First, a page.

What signs can help providers identify hospice patients who may have thoughts of suicide?

We need to identify those who are at high risk and recognize those red flags. Some patients may have a pre-existing mental health problem or substance use disorder. Last year we saw the highest number of deaths related to opioid drugs in the United States.

Factors that increase your risk include a lack of social support, the recent loss of a spouse or other loved one, or a family history of suicide. We look for signs of withdrawal from family and friends, unusual excitement, or reckless behavior. The patient can talk about feeling hopeless or a burden to others.

Some may lack the ability to express emotions. They appear to be less influenced by experience or have difficulty finding happiness or joy. These are all signs to watch out for. A person may say that they want to die or that they do not know why life is worth living, but we can hardly expect such statements.

How does this provider react when some of these risk factors are identified? Also, how do you communicate with the family about what is going on?

It takes time, effort, and trust to uncover these emotions. Talking about it is incredibly difficult. I’m referring to an acronym, NICE [Notice, Invite, Challenge, Encourage].

Note: Be aware of the people around you and take the time to see how people are acting and speaking. When we’re so busy as clinicians, sometimes we move fast. We come in, take care of it, and then leave. We don’t always take the time to really sit down and assess how the patient is doing, what they’re worried about, or what they’re afraid of. This has to be part of our actions to identify the risk and examine how we communicate with the patient, family and other stakeholders.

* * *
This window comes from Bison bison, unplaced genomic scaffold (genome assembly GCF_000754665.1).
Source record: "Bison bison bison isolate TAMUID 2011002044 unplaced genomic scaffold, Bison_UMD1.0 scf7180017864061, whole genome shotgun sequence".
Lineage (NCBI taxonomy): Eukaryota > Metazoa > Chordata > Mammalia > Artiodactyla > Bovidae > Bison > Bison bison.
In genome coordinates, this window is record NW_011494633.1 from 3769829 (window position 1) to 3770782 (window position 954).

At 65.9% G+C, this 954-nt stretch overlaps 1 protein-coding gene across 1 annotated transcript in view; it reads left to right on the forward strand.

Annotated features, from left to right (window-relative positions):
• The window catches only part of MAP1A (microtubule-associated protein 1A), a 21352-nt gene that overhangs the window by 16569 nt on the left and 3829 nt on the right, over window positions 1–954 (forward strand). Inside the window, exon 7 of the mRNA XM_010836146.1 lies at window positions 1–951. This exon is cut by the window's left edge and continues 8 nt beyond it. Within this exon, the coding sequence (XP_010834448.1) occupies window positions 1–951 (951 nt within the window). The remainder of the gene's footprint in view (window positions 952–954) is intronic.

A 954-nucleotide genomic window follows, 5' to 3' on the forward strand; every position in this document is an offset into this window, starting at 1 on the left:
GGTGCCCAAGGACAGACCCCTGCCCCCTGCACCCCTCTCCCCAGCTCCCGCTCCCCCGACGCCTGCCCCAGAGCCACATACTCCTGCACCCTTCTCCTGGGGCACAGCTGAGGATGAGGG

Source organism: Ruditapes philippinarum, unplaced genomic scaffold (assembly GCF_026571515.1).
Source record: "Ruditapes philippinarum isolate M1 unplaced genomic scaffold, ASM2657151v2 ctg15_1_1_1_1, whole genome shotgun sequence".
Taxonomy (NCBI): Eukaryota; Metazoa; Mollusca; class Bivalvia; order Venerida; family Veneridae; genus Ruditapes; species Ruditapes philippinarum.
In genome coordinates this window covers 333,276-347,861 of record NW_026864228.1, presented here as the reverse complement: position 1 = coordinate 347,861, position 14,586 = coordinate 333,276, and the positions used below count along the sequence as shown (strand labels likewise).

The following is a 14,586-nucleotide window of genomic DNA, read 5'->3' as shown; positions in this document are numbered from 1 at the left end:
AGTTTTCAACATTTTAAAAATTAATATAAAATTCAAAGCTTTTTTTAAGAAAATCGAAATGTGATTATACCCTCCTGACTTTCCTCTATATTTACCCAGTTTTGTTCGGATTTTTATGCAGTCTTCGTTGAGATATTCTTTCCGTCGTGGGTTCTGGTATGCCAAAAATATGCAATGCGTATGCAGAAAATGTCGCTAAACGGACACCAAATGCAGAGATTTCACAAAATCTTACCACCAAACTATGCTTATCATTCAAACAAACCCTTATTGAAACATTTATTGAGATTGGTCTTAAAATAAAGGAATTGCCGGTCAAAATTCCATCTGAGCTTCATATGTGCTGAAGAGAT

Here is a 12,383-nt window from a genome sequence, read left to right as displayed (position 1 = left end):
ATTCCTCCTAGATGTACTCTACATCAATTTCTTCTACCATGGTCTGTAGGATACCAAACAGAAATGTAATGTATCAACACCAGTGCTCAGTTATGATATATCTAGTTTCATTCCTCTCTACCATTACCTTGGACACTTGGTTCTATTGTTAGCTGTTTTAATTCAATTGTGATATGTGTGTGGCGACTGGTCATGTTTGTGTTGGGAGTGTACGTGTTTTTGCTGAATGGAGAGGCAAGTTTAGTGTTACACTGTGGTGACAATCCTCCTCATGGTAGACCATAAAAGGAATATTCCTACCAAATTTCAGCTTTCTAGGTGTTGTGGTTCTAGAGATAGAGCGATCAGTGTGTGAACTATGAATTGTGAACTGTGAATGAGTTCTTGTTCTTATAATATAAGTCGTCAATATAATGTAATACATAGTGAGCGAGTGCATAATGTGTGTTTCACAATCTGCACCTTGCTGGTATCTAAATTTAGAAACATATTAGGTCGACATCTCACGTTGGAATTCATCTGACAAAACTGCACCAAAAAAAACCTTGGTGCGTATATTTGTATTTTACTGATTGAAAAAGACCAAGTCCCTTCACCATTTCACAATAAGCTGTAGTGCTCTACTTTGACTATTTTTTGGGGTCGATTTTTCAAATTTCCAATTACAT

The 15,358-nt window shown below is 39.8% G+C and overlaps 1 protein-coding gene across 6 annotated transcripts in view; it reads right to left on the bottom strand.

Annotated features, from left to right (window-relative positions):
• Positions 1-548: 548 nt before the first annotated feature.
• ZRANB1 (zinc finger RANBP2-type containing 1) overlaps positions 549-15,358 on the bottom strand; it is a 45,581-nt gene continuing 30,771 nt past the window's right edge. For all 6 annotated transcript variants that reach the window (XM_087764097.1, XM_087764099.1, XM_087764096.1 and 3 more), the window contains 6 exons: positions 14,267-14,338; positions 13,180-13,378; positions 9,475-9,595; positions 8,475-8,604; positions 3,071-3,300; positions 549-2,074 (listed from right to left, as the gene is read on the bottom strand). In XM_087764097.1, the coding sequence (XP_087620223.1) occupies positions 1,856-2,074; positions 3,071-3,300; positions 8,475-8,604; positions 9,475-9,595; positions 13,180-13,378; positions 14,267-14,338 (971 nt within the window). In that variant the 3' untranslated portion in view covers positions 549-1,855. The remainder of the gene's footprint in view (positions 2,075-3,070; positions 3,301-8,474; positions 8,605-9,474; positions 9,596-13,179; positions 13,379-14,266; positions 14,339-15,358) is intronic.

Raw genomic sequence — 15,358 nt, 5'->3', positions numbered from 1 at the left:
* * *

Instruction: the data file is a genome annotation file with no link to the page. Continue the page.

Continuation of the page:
We need to invite people to share their feelings and communicate with us about their experiences. We must challenge them to see themselves as worthy individuals and that their lives have value at every stage, even until death.

We need to encourage people to seek help when they feel overwhelmed. The first thing our clinicians do with the families is we talk about it and ask these in-depth questions. How do you feel? Have you ever thought of harming yourself? Do you have plans to end your life?

When there seems to be a real risk, we let other members of the care team know and put in place a plan so that the patient is not left alone and we contact them more often. We involve family members and help them get the emotional and social support they need.

If they have symptoms that are contributing to them, we need to make sure we control those symptoms and are working to improve them. People shouldn’t have to do this alone.

This is an awkward question, but I think we need to address it. There is a public debate about whether a terminally ill patient has the right to end his life instead of suffering from his illness. Nine states and the District of Columbia have laws that make this possible. How does this topic fit into what we are discussing here?